I find that when I’m at home with him, I’m running around doing housework, cooking, lifemin, tidying up etc - so not sure how much of my attention he gets anyhow!

Just do what’s right for you and your DH.

AndItStillSaidFourOfTwo Mon 22-Apr-19 08:35:52

Hmm. I wonder if your mother would have actually quite liked to go back to work sooner, and would like (perhaps subconsciously) to clip your wings a little? I think 'revenge' (mostly at quite a mild/subtle level) by mothers on daughters who are reluctant to repeat their perceived sacrifices is quite a common phenomenon.

AmIRightOrAMeringue Mon 22-Apr-19 08:32:10

Fully involved father who does his fair share of childcare and as a result has a really close relationship with his own child - now shocking!

It's easier said than done, but you just have to ignore her, she clearly doesn't live in the real world. I do know two people who gave up work when they had kids - one hated it so much she went back as soon as she could, the other is happily a SAHP. However literally every other single person I know has gone back to work, mainly 3 -5 days a week, and there are increasing numbers of men doing condensed or part time hours. Most kids are in childcare some of the time (some a combination of being with grandparents). Its the norm now.

I'd be worried she is going to be like this for every parenting decision you make so I think I'd ask her now to stop criticising your choices

Cbatothinkofaname Mon 22-Apr-19 08:26:42

“She made her own choices on childcare and career, and wants to believe that she made perfect choices.”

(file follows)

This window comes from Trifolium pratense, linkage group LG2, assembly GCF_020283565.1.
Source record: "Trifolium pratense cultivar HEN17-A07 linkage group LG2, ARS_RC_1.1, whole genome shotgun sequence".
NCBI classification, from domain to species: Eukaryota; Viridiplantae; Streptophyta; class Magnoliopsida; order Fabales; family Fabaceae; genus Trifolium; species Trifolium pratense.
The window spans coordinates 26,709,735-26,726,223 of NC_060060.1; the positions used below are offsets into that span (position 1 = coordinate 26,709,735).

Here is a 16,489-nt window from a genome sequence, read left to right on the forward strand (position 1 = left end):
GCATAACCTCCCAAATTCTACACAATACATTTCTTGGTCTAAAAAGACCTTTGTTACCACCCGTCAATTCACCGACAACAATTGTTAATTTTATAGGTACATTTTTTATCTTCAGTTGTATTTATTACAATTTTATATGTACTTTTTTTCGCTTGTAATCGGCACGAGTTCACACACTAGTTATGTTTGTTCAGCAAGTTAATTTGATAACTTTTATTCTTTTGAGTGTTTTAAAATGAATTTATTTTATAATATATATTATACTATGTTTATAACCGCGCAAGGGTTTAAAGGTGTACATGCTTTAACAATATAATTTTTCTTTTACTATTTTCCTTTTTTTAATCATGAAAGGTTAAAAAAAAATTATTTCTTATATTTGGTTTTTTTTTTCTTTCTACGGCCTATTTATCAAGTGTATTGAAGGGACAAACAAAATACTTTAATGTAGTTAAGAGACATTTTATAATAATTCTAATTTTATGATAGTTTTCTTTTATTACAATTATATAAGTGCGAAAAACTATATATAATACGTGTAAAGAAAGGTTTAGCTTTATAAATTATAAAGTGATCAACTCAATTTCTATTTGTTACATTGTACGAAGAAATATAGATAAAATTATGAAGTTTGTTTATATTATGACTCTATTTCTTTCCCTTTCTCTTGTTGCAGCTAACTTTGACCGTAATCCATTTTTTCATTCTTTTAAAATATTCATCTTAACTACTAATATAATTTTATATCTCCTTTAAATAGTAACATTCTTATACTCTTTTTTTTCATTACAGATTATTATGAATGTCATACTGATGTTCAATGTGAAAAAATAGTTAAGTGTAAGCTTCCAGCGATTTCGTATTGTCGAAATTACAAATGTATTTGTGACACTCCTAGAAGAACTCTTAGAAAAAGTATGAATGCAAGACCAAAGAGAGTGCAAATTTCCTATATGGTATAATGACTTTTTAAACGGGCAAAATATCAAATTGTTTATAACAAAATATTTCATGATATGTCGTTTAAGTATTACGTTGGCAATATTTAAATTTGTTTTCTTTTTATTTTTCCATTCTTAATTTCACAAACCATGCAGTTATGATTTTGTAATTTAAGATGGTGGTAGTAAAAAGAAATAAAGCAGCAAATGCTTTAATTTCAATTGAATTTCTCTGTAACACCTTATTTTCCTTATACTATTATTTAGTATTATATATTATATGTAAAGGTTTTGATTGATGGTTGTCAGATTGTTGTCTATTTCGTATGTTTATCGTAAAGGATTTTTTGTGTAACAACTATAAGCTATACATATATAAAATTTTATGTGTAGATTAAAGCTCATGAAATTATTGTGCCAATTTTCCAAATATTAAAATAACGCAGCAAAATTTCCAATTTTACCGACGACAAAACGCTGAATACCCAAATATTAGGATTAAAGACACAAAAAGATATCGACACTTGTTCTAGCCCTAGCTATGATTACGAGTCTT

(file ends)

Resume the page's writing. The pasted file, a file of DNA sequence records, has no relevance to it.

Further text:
Woollyheart is spot on. And that’s the sign of someone who isn’t 100% secure so they have to convince themselves that there is only one possible way of being a mother and any other way would be fraught with all sorts of problems. It would be equally ridiculous to say that all mothers ‘should’
Work full time because otherwise their children are going to be harmed.

Fact is, there are multiple ways of parenting, and whether children grow up happy, well adjusted and with good relationships with their parents has far more to do with other factors than whether their parents work.

I worked 3 days a week and then returned to full time when the youngest was 4. Dh and I also chose careers where we could both progress and earn decent money but without being all-consuming or involving loads of travel etc. It worked brilliantly for us, enabling us both to be pretty hands on with childcare and running the home as well as both having a career. But that’s as far as it goes: it worked brilliantly for us. The moment anyone starts telling others that this is what they should do with their family is a sure sign that they don’t feel secure in their own decision. That’s why I suspect on some level, conscious or not, the OP’s mother is perhaps a tad envious or threatened by the prospect of her daughter being a working mum of a young child.

Also OP on a reassuring note, my kids are all adults now. Looking at the now grown children of my friends who gave birth when I did, some had one parent working full time, some had both, some had a parent working part time... every combination under the sun. You wouldn’t be able to tell who had what! It’s perfectly possible to grow up into a happy successful adult with working parents or SAHP. Indeed I’m sure mine would be just as fine if I’d been a SAHM. The claim I’ll make about being a WOHM is that it’s enabled me to have a great career... nothing to do with my kids being ‘better’

And I would try to dissuade your mother from moving nearer you. She sounds overbearing and opinionated already and things will only get worse if she’s on the doorstep, having left her friends behind, criticising all your parenting decisions.